WASHINGTON (AP) -- On alert for new terror attacks, the U.S. military has begun its final withdrawal from Afghanistan in the closing stages of a frantic airlift of Americans, Afghans and others desperate to escape Taliban rule before the evacuation shuts down.
The remains of 13 American troops killed in a suicide bomb attack Thursday by the Islamic State group's Afghanistan affiliate, known as ISIS-K, were on their way to the United States, the Pentagon said Saturday. Their voyage marked a painful moment in a nearly 20-year American war that cost more than 2,400 U.S. military lives and is ending with the return to power of a Taliban movement that was ousted when U.S. forces invaded in October 2001.
The Pentagon released the names of the 13 killed -- 11 Marines, one Navy sailor and one Army soldier. Twelve of them were in the 20s; some were born in 2001, the year America's longest war began. The oldest was 31. They were the first U.S. service members killed in Afghanistan since February 2020, the month the Trump administration struck an agreement with the Taliban in which the militant group halted attacks on Americans in exchange for a U.S. agreement to remove all troops and contractors by May 2021. Biden announced in April that the 2,500 to 3,000 troops who remained would be out by September, ending what he has called America's forever war.
With Biden's approval, the Pentagon earlier this month sent thousands of additional troops to the Kabul airport to provide security and to facilitate the State Department's chaotic effort to evacuate thousands of Americans and tens of thousands of Afghans who had helped the United States during the war. The evacuation was marred by confusion and chaos as the U.S. government was caught by surprise when the Afghan army collapsed and the Taliban swept to power Aug. 15.
About 5,400 Americans have been evacuated from the country so far, including 300 in the last day. The State Department believes about 350 more want out; it said there are roughly 280 others who have said they are Americans but who have not told the State Department of their plans to leave the country, or who have said they plan to remain.
Untold numbers of vulnerable Afghans, fearful of a return to the brutality of pre-2001 Taliban rule, are likely to be left behind. Biden and the leaders of other Western countries have said they would try to work with the Taliban to allow Afghans who had worked with them to leave after the U.S.-led evacuation ends.
The Pentagon said that about 6,800 people, mostly Afghans, were flown out in the 24 hours that ended Saturday morning, bringing to 117,00 the total number of people of all nationalities evacuated since the hurried exit was begun Aug. 14.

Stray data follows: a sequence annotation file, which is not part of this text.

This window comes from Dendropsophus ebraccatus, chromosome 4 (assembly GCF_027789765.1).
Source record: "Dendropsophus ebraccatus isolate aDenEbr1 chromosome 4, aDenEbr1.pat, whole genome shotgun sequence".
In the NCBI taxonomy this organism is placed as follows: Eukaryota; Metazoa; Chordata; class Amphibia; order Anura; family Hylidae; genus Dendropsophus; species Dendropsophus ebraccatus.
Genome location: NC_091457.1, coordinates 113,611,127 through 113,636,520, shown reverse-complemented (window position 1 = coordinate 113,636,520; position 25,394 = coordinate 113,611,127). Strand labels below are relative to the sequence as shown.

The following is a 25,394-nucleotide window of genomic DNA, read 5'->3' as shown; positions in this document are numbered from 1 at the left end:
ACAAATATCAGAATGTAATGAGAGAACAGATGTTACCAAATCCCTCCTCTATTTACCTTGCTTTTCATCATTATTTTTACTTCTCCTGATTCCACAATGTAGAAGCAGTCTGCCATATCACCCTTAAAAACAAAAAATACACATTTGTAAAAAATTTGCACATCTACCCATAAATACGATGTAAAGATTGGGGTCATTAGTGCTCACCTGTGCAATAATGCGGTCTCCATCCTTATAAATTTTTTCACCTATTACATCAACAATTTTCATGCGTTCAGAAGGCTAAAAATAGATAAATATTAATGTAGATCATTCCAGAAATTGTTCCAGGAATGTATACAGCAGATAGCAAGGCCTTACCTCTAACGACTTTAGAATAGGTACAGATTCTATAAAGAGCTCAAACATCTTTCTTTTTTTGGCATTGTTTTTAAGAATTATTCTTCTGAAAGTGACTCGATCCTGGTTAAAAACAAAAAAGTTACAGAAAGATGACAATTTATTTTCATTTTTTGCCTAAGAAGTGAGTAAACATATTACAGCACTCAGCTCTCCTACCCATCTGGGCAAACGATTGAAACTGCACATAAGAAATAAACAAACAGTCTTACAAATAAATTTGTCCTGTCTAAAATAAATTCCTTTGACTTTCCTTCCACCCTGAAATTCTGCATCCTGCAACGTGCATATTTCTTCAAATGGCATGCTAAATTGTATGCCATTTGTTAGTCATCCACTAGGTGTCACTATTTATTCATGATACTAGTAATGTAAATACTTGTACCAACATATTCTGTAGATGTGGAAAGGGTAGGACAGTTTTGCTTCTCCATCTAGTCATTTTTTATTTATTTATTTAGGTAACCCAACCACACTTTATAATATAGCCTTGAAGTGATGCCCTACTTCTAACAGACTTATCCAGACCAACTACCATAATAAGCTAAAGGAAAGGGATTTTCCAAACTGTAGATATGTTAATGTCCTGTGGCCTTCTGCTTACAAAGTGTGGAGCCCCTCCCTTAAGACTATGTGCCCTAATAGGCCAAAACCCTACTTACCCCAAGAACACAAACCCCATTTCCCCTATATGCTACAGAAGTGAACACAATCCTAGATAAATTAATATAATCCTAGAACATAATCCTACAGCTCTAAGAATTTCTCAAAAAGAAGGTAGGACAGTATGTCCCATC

Pentagon spokesman John Kirby said the U.S. military force at the Kabul airport, which peaked at about 5,800, had begun its final withdrawal. The number had dropped below 4,000 on Saturday, according to a U.S. official who discussed details not yet publicly released on condition of anonymity. Kirby said that for security reasons the Pentagon will not provide a day-by-day description of the final stages of the military's withdrawal, which includes flying home troops as well as equipment.
The Pentagon said an airstrike early Saturday in the eastern province of Nangarhar, which borders Pakistan, killed two ISIS-K "planners and facilitators," but Kirby said the killings had not ended the terror threat at Kabul airport.
"They have lost some capability to plan and to conduct missions, but make no mistake, nobody's writing this off and saying, `Well, we got them. We don't have to worry about ISIS-K anymore.' Not the case," Kirby told a news conference, adding, "We aren't thinking for a minute that what happened (Saturday) gets us in the clear -- not a minute."
Biden also faces the problem over the longer term of containing an array of potential extremist threats based in Afghanistan, which will be harder with fewer U.S. intelligence assets and no military presence in the nation. Critics say Biden's withdrawal from Afghanistan leaves the door open for al-Qaida, ISIS-K and other extremist groups to grow and potentially threaten the United States. It was al-Qaida's use of Afghanistan as a base, with the Taliban's acquiescence, that prompted the United States to invade the country in October 2001, beginning the longest war in U.S. history.
Saturday's drone mission was authorized by President Joe Biden and ordered by Defense Secretary Lloyd Austin less than two days after the Kabul attack and a public pledge by Biden that he would make ISIS-K "pay" for their suicide bomb attack. Officials made no claim that the two individuals killed played a direct role in Thursday's Kabul airport attack.
Kirby declined to release the names and nationalities of the two killed. He said one other person was wounded in the strike. The speed with which the U.S. retaliated reflected its close monitoring of IS and years of experience in targeting extremists in remote parts of the world. But it also shows the limits of U.S. power to eliminate the threat from extremists, who some believe will have more freedom of movement in Afghanistan now that the Taliban is in power.
Saturday's drone mission seemed unlikely to be the last attempt by the Biden administration to degrade ISIS-K's leadership and attack capability.
"We have the ability and the means to carry over-the-horizon counterterrorism capabilities and we're going to defend ourselves," Kirby said, referring to the military's use of aircraft based in the Persian Gulf area and elsewhere to carry out strikes in Afghanistan.
Associated Press writers Aamer Madhani and Matthew Lee contributed to this report.